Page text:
ICYMI: Small-Town Tradition


Each week within In Case You Missed It, Mike Haverty takes an in-depth look at the news you may have glossed over or purposely avoided.

(TW: rape)

It’s a very old story. Anything that threatens the hometown pride should be kept mum, as  “scholarships” are a few notches above “being a good person.” It’s the oldest story, actually. Buzzfeed has a well-linked timeline of the case (which feels utterly odd to type). It took a woman who used to live in Steubenville hearing about the story from people that still lived there for someone to deem the rape case worthy of investigation. Then the internet showed up and ensured that the futures of “justice skips a small town” injustices are threatened. As American news agencies, they are not empathizing with 16-year-olds who almost had it all, as if they lost on a game show. The names of these two kids don’t matter. The major networks reported the death of an American tradition: justice skipping a small town’s huge crime. The sympathetic coverage from major news networks is still a horrible angle for a news organization to take, but using this truth as a lens makes sense of it.

“Incredibly difficult to watch as this sociological phenomenon which had such a promising future, a star narrative trope, a very good maintainer of status-quo literally watched as it believed its life fell apart.”

So what now? Well, the victim is getting death threats, which was unfortunately bound to happen. She’ll get all the therapy and help she needs once she’s out of that toxic environment. Steubenville will have this stigma for some time. Other football town controversies will be referred to as “a real Steubenville” and be rated in comparison to the Ohio crime scene.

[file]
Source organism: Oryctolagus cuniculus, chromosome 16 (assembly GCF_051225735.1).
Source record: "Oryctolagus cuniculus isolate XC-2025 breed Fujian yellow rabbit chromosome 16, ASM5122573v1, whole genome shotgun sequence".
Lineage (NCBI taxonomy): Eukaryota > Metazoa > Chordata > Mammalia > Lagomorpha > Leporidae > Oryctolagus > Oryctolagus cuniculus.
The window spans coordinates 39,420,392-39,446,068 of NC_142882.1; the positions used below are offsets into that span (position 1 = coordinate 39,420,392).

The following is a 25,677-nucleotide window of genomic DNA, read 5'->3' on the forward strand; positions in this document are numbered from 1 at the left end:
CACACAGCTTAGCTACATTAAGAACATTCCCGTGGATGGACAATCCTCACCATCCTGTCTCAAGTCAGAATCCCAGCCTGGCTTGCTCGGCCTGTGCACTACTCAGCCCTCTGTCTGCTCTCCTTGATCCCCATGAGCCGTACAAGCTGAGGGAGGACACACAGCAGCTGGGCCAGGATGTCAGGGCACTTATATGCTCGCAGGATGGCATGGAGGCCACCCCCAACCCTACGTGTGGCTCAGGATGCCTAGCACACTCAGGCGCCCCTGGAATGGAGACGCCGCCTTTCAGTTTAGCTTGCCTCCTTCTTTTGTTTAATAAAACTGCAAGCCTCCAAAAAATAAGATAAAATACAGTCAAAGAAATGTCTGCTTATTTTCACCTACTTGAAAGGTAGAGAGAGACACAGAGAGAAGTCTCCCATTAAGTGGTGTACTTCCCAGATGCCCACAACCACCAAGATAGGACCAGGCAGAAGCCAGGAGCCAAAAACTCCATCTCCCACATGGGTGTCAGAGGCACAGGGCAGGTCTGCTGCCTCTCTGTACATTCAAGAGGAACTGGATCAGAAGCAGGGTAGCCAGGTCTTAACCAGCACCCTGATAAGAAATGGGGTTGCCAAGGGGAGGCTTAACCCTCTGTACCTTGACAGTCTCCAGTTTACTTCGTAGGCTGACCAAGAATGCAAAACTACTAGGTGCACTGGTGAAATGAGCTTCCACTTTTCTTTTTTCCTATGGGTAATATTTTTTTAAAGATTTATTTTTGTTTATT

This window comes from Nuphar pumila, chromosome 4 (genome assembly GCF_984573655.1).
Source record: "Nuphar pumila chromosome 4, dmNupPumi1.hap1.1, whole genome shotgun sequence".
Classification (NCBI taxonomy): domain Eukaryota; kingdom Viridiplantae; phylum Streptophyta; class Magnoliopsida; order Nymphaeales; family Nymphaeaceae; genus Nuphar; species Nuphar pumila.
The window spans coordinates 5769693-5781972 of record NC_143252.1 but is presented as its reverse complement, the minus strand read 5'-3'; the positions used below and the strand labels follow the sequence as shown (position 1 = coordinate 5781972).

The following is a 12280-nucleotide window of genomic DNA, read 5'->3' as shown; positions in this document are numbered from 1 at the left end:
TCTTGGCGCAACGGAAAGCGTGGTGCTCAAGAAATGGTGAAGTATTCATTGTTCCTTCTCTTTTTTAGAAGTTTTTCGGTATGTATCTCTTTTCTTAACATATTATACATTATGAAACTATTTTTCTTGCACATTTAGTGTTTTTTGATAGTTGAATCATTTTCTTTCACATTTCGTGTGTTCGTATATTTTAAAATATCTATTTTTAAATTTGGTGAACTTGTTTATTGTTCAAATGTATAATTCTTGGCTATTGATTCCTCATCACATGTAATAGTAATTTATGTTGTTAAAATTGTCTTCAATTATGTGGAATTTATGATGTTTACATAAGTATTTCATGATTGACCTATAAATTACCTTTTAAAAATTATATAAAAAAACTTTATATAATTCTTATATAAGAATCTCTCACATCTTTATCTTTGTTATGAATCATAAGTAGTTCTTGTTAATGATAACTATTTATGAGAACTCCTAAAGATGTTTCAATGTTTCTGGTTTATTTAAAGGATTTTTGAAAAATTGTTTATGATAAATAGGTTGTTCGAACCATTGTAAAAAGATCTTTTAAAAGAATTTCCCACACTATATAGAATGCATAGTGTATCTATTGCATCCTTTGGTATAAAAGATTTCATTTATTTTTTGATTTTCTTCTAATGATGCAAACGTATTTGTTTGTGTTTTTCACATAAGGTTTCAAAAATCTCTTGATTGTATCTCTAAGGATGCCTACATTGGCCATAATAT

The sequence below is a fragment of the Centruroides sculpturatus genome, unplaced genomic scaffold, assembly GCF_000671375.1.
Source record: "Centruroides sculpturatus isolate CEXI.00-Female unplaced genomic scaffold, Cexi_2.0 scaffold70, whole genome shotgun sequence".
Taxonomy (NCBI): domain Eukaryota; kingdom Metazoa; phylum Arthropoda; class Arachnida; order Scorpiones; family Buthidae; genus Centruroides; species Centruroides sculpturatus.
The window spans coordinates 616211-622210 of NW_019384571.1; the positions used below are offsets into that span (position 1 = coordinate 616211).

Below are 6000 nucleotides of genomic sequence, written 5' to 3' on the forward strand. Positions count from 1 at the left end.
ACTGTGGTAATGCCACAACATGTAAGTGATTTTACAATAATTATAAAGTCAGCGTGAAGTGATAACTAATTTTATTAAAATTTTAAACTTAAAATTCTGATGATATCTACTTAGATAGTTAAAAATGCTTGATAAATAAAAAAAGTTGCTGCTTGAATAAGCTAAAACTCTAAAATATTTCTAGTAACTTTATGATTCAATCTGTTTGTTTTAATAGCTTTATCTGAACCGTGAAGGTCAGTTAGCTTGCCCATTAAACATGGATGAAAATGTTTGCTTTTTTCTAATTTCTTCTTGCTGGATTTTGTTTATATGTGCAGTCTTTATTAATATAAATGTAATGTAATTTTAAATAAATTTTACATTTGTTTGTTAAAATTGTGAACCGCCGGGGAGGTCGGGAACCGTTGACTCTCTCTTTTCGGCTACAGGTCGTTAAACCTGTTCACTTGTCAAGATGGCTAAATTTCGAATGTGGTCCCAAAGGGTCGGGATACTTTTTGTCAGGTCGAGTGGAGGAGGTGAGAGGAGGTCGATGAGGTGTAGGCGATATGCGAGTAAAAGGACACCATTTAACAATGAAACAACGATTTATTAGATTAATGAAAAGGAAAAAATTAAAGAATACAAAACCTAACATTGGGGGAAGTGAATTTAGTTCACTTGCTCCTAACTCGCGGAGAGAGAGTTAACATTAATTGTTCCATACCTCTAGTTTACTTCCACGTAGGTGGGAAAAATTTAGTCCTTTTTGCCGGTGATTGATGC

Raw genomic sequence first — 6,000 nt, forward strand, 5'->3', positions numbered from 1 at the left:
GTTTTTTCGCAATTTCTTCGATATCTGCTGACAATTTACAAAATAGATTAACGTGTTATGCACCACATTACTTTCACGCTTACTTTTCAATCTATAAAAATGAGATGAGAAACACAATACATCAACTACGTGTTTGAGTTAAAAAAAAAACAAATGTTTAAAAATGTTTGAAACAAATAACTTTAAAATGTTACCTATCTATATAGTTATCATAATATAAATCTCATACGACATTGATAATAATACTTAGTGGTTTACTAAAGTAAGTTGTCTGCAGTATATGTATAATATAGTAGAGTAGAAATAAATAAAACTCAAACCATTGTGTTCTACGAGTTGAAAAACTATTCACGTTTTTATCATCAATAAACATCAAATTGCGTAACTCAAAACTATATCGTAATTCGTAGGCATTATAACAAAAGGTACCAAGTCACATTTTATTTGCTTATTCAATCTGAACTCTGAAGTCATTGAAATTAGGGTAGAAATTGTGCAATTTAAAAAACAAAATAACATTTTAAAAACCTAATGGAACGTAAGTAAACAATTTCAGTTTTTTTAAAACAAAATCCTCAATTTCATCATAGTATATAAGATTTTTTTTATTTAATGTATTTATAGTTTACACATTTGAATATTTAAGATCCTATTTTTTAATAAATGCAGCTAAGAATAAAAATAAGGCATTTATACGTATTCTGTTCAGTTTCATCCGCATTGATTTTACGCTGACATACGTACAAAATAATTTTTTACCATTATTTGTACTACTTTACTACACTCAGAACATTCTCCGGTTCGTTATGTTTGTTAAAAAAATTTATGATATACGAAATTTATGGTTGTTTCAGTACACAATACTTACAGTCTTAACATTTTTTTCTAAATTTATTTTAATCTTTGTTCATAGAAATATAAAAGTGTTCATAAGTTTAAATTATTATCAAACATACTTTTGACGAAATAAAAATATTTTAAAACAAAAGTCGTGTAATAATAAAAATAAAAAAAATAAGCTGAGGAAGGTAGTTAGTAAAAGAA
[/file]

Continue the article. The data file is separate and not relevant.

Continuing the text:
“I cannot imagine how emotional the sentencing must have been… an injustice’s cover-up in a small football town, sobbing in court, regardless of how pervasive this narrative is, it still sound like an injustice’s cover-up in a small football town. What is the lasting effect of this narrative being guilty in court of shaming the victim, essentially?”

A lot of agencies like the Family Online Safety Institute are using the case as a moment to discuss how kids use the internet now. The CEO of FOSI, Stephen Balkam, stated “the social media aspect of this case is truly a double-edged sword. The video, the tweets, the texts — they provided this extraordinary evidence trail that you couldn’t run away from. They allowed activists to keep hunting for more evidence, to push prosecutors. Without it, do you think the case would have been brought?” I think I can speak for everyone. Dumb drunk kids, record everything you do and post it everywhere. Live tweet this shit because we don’t need it anymore. Teach your peers what constitutes sexual assault, from your place of incarceration.

“There’s always that moment just – lives are destroyed. But in terms of what happens now, the most severe thing with this community is being labeled as short-sighted people who tried to obstruct justice to remain comfortable. That label is now placed on them by the entire country but themselves. That will haunt them the rest of their lives.”